“Thank you, master,” the monk said while bowing. “Now I see more clearly.”


“You need not thank me for I did nothing,” the master insisted. “So go on now...go and pay attention. Be as free as that child. Live as joyously as she does.”


I hope this little story changes the way you look at mindfulness and living in the present moment. I know it was a game changer for me.


The moral here is that being present happens at every moment. There is no moment where we are not here. Children know this because they can think and wander away in thought, yet they are still paying attention to the here and now. Only their here and their now is sometimes filled with wandering thoughts and child-like imagination rather the stillness or silence of meditation.


We cannot be, nor can we learn to be more present. There is but one simple practice and that is to pay attention to what’s happening right here and right now. If you do this, you’ll know that meditation isn’t just sitting in a lotus position in the courtyard of a faraway temple but something that you can do anywhere, any time...just like prayer.


In this very moment, you are alive. So for goodness sake, make the most of it by falling in love with life!


In my new book, TRUST IN THE PROCESS...BELIEVE IN THE OUTCOME, I can help you learn how to fall in love with the life you are living, despite its imperfections. I can show you how to shift your mindset from seeking perfection, to seeking purpose.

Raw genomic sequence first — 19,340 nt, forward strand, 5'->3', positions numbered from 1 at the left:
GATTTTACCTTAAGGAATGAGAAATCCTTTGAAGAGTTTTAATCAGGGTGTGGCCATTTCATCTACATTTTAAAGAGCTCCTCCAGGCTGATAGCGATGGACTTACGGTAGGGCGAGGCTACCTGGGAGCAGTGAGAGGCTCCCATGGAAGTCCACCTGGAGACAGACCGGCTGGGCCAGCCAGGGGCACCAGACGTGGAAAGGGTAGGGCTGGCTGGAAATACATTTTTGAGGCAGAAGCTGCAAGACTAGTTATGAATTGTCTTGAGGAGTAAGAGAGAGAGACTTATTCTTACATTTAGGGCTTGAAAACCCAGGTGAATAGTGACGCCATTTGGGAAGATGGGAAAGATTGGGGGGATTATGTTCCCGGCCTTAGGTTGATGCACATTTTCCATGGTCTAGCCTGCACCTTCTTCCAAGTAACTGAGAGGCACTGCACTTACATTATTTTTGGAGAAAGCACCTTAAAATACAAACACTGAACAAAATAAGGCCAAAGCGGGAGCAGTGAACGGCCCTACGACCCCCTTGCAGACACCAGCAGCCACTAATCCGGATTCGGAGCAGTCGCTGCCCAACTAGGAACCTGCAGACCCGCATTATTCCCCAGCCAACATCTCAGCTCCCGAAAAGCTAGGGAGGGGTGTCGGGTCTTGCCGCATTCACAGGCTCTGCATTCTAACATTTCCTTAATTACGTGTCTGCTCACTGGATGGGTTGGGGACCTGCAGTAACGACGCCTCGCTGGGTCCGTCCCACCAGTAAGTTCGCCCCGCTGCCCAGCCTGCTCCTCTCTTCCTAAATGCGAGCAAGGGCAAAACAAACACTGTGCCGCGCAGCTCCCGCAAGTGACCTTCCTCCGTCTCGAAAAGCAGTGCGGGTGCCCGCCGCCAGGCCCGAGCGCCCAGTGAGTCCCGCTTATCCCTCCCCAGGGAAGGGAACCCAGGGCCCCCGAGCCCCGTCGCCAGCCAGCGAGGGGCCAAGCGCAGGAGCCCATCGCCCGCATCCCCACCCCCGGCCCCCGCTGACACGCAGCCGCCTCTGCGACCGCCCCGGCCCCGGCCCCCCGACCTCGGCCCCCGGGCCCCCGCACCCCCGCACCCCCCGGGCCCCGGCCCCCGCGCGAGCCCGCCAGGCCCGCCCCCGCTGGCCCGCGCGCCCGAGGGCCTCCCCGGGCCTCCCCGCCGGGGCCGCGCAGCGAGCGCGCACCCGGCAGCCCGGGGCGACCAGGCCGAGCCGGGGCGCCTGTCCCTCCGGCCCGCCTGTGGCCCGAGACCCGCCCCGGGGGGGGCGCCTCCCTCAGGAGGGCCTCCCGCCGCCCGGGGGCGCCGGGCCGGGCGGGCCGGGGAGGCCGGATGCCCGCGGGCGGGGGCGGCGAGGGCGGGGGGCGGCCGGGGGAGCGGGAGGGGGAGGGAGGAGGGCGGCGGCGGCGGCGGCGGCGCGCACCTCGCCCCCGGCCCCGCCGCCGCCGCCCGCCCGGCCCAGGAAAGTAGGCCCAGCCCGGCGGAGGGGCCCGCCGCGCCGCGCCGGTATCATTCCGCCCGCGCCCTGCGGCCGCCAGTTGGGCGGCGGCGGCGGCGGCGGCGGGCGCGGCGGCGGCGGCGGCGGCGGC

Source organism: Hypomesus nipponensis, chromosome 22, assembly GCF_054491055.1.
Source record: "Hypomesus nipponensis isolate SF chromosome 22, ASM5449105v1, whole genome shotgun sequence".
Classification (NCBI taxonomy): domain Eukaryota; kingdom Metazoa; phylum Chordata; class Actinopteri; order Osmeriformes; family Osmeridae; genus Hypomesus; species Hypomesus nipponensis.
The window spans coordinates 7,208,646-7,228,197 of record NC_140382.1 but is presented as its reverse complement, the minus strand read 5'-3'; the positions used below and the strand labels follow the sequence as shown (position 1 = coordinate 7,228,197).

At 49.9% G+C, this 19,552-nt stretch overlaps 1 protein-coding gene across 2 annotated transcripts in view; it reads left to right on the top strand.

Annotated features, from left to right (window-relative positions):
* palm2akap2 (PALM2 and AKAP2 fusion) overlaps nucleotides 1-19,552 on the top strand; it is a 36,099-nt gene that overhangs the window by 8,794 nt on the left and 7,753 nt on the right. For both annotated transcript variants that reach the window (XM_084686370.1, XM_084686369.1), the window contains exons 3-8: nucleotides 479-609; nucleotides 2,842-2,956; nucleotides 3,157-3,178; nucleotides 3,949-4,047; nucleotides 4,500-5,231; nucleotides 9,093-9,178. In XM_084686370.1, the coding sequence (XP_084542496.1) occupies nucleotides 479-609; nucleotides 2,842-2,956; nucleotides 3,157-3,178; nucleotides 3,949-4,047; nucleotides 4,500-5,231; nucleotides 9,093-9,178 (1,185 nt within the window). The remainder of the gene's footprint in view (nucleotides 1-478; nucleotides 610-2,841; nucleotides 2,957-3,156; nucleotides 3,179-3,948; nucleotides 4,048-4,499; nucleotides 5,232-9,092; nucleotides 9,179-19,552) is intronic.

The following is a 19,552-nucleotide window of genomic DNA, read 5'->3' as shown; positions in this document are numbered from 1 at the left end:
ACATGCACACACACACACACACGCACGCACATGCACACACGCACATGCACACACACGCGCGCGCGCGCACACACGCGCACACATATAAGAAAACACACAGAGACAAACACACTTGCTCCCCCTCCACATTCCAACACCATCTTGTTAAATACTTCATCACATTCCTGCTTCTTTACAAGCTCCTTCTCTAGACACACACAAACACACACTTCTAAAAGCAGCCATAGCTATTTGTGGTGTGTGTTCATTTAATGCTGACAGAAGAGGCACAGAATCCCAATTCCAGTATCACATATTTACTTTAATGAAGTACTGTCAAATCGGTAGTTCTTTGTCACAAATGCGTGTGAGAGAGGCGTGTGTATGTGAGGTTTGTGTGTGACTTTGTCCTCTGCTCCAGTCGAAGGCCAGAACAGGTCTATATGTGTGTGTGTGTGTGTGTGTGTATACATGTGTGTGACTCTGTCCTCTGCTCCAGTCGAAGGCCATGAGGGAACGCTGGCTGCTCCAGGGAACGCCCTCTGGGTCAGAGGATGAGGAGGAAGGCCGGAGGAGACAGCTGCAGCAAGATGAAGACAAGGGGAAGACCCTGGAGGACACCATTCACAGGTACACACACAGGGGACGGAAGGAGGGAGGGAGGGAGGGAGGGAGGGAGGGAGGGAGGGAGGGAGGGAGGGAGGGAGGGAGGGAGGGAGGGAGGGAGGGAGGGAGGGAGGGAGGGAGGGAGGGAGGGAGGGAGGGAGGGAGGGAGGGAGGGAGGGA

Your life will never be picture-perfect, but it’s the only one you’ve got. So why not make it a masterpiece?


embrace the imperfections

make decisions that you can be proud of

be at peace with what is

let go of things that are clearly out of your control

connect to your senses and truly experience what is going on around you

look for the wonder in ordinary things

slow down and enjoy life

get lost in the flow of the immediate task

have an attitude of gratitude for everything and anything

find the good in all things

engage in what is happening right now

...and most importantly,


never stop believing that you can fall back in love with the life you are living.


Page by page, together we will explore what trusting in this process actually means...to truly know that there is a divine plan moving through you and through your life at any given moment, and how the most important attribute you will ever develop is believing fully and unequivocally in the outcome.


Thank you for staying with me to the end. See ya next month!


Gia

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2 commenti


msukc
03 giu

Before reading your blog this morning, I was feeling quite overwhelmed. At 86, we're remodeling our kitchen for the first time since we moved in here in 1969 and the thoughts of all the decisions, appointments with contractors, stone masons, etc - not to mention the fact that the current 54 year old kitchen cabinets have to be completely emptied of all their "mostly" 54 year old contents - is rather overwhelming. This morning, I took my coffee out on the deck along with my phone - but I got distracted by the gentle breeze that was wafting through the trees, the hummingbird at the feeder, the sound of cheerful birdsong and then shook my head and said to myse…

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Giacomino Nicolazzo
Giacomino Nicolazzo
03 giu
Risposta a

You are perfecting the art of paying attention. Good, good, good for you my dear friend!